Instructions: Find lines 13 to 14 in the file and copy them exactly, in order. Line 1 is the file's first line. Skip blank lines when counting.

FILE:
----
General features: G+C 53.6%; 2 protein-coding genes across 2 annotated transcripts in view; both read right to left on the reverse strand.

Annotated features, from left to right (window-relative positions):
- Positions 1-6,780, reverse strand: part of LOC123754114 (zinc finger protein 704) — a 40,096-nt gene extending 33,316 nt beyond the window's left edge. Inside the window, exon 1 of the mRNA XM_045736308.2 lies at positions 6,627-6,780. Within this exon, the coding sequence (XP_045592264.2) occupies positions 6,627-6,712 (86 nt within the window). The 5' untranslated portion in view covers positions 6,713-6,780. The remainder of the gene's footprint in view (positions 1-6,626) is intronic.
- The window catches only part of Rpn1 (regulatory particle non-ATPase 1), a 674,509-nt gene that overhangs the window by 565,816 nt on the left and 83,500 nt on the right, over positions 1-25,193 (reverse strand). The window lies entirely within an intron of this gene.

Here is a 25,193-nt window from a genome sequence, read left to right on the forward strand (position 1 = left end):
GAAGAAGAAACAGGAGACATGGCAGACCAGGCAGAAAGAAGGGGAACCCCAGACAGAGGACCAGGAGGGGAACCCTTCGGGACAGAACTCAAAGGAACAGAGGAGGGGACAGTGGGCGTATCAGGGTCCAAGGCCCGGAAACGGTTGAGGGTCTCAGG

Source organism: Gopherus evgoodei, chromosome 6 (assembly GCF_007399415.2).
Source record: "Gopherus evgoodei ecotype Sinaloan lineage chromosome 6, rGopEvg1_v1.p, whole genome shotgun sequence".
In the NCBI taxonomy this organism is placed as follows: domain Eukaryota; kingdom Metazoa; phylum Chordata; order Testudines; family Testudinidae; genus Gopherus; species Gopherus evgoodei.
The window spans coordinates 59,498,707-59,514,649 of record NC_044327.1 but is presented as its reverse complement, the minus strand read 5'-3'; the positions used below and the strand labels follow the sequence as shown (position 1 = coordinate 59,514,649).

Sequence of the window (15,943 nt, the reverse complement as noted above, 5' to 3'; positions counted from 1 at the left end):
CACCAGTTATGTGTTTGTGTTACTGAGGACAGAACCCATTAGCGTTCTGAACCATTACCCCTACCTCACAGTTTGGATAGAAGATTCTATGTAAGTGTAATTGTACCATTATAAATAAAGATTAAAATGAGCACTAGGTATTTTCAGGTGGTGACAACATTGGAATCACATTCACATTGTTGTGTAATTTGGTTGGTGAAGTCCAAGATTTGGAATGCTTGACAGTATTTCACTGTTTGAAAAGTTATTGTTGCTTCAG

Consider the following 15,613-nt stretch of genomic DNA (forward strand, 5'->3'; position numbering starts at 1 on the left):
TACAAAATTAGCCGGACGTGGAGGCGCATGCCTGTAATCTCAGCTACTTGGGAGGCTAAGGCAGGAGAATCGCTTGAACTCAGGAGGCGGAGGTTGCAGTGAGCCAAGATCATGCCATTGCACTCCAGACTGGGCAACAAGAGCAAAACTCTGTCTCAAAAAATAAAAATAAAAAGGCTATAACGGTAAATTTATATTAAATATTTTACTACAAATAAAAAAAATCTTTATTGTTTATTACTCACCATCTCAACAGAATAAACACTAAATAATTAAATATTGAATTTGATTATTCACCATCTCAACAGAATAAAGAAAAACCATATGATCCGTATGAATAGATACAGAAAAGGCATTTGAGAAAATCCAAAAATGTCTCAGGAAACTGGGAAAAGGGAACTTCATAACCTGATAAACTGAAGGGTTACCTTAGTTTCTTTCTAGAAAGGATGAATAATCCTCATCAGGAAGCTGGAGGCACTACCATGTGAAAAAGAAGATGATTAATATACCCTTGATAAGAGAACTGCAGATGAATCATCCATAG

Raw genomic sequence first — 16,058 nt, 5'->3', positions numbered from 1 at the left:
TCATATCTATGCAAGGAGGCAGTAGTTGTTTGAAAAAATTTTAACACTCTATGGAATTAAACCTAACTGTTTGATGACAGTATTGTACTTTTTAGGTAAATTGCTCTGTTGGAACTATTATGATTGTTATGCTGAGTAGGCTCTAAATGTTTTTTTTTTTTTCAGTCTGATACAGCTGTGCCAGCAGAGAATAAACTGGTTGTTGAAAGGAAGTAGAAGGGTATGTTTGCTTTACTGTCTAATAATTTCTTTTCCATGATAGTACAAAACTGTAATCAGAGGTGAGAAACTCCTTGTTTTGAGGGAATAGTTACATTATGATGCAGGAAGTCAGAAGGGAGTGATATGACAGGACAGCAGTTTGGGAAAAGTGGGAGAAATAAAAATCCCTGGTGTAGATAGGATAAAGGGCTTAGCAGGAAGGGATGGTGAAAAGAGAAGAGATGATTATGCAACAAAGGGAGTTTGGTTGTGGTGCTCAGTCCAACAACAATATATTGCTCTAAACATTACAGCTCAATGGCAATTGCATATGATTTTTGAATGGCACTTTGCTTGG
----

Consider the following 15,613-nt stretch of genomic DNA (forward strand, 5'->3'; position numbering starts at 1 on the left):
TACAAAATTAGCCGGACGTGGAGGCGCATGCCTGTAATCTCAGCTACTTGGGAGGCTAAGGCAGGAGAATCGCTTGAACTCAGGAGGCGGAGGTTGCAGTGAGCCAAGATCATGCCATTGCACTCCAGACTGGGCAACAAGAGCAAAACTCTGTCTCAAAAAATAAAAATAAAAAGGCTATAACGGTAAATTTATATTAAATATTTTACTACAAATAAAAAAAATCTTTATTGTTTATTACTCACCATCTCAACAGAATAAACACTAAATAATTAAATATTGAATTTGATTATTCACCATCTCAACAGAATAAAGAAAAACCATATGATCCGTATGAATAGATACAGAAAAGGCATTTGAGAAAATCCAAAAATGTCTCAGGAAACTGGGAAAAGGGAACTTCATAACCTGATAAACTGAAGGGTTACCTTAGTTTCTTTCTAGAAAGGATGAATAATCCTCATCAGGAAGCTGGAGGCACTACCATGTGAAAAAGAAGATGATTAATATACCCTTGATAAGAGAACTGCAGATGAATCATCCATAG